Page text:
Friday, December 11, 2009

A tale of fire and ice (but not in that order)

I live in what is called a bedroom community. It's located about 16 miles away from the newspaper where I work as the business editor.

These details proved to be both a blessing and a curse (again, not necessarily in that order) this week.

First, the curse.
The newsroom was hopping Monday afternoon. Speculation about the size of the snowstorm creeping into Nebraska forced me to complete all of my work a day early.

I expected the storm to hit sometime Tuesday morning and prevent me from making it to the office. As the hours progressed, however, it became obvious that I would at least be able to work until deadline.

But I wasn't staying any longer than that. Not after last year, when a whiteout left me stranded at a truck stop for several hours.

Not fun.
Luckily, the storm was relatively mild. While the blizzard caused businesses to close early and it was a pain driving home, the ample warning gave everyone a chance to get where they were going and make arrangements to stay there. By Wednesday afternoon, the hustle and bustle was pretty much back to normal.

I figured the week might not be so bad after all.

But then Thursday morning rolled around.

On the way to work, I saw a huge, black cloud drifting over the city where I work. Seconds later, I heard the first reports of a major fire.
From there, the day got crazier.

As it turned out, a fire was threatening to burn through a 33,000-gallon propane tank located in the center of the city. Within an hour, police and rescue personnel had evacuated a third of the town. (That's about 8,000 people.) Everything located within a mile of the fire, including several schools, daycares and businesses, needed to be abandoned.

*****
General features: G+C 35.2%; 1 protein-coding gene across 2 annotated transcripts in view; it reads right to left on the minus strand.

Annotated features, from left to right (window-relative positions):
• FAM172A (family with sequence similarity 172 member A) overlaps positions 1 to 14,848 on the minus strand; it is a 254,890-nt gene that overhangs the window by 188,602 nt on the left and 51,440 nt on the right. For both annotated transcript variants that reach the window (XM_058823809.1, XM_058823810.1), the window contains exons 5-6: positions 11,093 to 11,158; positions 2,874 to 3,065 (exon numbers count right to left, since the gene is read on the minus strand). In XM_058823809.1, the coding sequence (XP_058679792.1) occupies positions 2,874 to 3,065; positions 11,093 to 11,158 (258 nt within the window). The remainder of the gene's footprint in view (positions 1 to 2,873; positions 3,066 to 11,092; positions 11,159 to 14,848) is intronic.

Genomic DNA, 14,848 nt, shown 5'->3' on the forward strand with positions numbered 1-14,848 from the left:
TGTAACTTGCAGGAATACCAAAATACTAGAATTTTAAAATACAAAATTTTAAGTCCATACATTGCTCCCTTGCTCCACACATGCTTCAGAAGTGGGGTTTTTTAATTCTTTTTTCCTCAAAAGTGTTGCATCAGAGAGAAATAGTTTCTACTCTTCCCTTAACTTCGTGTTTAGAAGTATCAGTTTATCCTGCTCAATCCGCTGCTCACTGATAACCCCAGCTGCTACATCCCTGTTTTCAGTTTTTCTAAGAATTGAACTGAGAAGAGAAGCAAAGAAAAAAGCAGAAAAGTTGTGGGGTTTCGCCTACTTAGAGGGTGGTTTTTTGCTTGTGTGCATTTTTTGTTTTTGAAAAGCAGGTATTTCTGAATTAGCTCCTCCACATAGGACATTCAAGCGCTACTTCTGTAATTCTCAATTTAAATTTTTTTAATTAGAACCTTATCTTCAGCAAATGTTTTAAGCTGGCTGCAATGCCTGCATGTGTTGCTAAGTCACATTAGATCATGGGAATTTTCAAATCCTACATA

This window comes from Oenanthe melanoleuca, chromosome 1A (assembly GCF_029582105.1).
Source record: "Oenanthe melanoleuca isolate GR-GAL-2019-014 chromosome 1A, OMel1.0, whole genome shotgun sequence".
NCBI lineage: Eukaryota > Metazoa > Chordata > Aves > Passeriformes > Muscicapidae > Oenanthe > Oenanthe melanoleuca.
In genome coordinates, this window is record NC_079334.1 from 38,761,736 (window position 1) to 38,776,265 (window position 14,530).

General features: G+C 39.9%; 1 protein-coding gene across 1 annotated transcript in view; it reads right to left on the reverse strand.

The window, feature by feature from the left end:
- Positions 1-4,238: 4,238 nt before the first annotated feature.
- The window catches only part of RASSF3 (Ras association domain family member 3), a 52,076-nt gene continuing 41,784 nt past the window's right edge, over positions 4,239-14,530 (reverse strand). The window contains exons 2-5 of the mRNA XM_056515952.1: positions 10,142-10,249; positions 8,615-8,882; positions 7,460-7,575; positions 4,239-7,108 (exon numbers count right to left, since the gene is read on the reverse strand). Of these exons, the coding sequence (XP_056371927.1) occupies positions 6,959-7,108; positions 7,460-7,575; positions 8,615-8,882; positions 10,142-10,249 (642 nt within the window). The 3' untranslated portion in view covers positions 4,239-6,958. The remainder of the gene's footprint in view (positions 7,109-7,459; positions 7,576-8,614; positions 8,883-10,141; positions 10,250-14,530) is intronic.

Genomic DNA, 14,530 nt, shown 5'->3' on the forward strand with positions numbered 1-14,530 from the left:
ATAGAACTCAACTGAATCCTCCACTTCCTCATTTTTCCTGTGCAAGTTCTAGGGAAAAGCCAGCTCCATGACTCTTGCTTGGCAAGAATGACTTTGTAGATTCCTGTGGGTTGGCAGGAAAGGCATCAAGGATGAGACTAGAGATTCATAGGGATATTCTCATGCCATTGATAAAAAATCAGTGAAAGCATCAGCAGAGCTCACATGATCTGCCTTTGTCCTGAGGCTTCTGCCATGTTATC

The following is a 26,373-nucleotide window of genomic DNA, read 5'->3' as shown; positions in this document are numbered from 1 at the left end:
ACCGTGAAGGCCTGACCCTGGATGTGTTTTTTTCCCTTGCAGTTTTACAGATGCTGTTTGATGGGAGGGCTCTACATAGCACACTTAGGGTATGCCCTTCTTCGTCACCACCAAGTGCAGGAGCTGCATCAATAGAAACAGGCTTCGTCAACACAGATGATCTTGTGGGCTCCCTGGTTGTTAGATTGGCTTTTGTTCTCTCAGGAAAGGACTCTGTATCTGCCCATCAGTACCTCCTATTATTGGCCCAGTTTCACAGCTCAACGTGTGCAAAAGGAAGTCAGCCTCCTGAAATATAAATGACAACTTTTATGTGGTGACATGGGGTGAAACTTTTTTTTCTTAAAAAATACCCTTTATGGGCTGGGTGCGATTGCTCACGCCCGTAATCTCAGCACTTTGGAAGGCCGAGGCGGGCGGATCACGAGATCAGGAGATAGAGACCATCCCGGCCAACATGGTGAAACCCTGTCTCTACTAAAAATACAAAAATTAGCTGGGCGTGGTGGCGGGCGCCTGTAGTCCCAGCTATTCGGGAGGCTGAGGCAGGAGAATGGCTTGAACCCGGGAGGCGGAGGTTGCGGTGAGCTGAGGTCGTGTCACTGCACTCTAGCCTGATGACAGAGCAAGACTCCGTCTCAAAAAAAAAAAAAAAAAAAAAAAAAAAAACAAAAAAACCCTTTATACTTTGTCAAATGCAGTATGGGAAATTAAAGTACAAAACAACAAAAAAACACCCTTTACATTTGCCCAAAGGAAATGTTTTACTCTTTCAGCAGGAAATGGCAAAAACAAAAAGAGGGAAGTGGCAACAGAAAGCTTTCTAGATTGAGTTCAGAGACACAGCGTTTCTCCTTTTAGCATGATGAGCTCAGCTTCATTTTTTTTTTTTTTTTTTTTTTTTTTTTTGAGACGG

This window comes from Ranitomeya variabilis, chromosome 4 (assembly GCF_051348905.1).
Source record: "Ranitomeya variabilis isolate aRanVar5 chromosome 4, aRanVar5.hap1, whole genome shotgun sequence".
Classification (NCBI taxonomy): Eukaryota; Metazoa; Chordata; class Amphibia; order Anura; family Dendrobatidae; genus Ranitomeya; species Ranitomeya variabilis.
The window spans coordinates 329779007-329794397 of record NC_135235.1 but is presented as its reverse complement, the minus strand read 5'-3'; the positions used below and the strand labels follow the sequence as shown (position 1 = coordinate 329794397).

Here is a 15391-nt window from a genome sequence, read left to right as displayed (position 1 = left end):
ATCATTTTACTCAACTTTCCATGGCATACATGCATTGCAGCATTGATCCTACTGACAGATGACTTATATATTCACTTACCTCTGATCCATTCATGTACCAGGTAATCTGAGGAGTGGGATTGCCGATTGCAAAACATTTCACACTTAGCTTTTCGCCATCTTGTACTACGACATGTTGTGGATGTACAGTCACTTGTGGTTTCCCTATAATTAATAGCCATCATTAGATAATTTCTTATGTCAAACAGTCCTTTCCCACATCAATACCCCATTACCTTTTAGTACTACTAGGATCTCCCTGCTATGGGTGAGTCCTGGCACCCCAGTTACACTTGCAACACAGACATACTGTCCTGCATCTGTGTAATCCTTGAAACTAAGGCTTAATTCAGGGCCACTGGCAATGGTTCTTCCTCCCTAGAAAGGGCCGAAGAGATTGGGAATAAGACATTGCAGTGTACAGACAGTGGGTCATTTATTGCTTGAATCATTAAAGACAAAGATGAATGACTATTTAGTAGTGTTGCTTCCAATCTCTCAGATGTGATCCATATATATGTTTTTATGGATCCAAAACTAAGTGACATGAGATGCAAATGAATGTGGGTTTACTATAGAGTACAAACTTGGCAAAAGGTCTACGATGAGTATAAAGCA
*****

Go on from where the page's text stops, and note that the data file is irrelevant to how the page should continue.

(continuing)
Although the paper where I work was on the northern edge of the evacuation zone, my co-workers and I worked together to get the news out. Thursday morning's incident was the first time in my 10+ years at the paper, where I actually felt a little scared to be a reporter.

It wasn't clear what would happen at the newspaper office if the BLEVE occured. Shattered windows? Building collapse? Toxic clouds? The situation was uncertain and frightening.

Thankfully (and here's the blessing) I didn't have to worry about my family because they were several miles away. And more importantly, the firefighters (all of whom are the biggest heroes in my book) managed to contain the fire and put it out without injury or loss of life.
It could have been so much worse. I'm ready for an uneventful weekend.

Suh for Heisman!


christine said...

Whew...definitely a blessing! Glad to hear that everything turned out okay.

B.J. Anderson said...

I'm glad everything turned out ok!

Journaling Woman said...

Wow. I am still back on you being stranded at a truck stop. At least, I guess, you weren't in a snow bank.

Missouri is terrible for snow storms, but I think maybe Nebraska is worse with all the flat land?

Rosslyn Elliott said...

That is more drama than most of us get in a year! (Well, physical drama. I'm sure we all get PLENTY of emotional drama. LOL!) I'm glad it worked out OK.

Kat Harris said...

Christine, B.J. & Rosslyn -- I'm counting blessings right and left this weekend. :-)

Journaling -- Being stranded at truck stop last winter was scary, but I look at the bright side: It wasn't ths side of the road. (I live in the northeast corner of NE. There's a lot of rolling hills here. That helps. I'm glad I'm not a flat-lander.)

Iapetus999 said...

Scary. Do you have a link to that story?

Kat Harris said...

Iapetus999 -- You bet! If you go here, you can find one of the many stories our paper did:

Otherwise, just go to and click on "News" there will be several stories that pop up.

LynnRush said...

Yikes. That's a lot to deal with. Jeepers. Your life is very exciting, Kat.

Glad everything worked out relatively well.